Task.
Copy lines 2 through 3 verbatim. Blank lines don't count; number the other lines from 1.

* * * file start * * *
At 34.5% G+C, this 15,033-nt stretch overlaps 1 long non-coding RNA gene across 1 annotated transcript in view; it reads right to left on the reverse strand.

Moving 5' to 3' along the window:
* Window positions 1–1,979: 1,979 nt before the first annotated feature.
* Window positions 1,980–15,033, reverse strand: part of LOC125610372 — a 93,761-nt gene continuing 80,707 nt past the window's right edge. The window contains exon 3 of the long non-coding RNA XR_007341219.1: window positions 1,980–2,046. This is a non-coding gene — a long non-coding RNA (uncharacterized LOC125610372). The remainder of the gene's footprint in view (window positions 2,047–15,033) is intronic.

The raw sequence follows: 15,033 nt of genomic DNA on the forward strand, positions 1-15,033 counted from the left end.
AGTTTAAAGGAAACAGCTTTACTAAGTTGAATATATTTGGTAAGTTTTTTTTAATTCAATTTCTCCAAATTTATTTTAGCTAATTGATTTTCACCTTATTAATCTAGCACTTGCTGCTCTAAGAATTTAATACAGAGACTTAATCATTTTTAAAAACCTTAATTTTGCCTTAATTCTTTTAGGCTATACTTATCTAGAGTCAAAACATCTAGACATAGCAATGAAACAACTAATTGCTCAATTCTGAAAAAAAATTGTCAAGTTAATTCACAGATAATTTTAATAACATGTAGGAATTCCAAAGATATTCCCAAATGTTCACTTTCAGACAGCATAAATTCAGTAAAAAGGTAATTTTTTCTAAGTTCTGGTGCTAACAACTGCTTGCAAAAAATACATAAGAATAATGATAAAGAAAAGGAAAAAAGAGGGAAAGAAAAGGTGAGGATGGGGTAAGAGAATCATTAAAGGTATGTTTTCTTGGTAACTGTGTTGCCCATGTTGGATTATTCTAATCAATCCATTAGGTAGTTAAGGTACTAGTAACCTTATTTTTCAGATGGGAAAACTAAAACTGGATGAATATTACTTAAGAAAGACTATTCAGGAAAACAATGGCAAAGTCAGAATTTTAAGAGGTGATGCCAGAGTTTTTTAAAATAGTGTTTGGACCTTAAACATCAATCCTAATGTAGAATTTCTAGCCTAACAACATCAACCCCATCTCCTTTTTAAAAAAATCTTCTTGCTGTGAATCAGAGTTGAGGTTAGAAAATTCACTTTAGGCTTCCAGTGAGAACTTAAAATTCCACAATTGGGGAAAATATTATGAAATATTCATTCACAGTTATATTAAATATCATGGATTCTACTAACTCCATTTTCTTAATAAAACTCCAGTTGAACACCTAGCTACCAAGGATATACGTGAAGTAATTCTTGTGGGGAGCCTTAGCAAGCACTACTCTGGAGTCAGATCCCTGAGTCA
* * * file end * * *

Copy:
Moving 5' to 3' along the window:
* Window positions 1–1,979: 1,979 nt before the first annotated feature.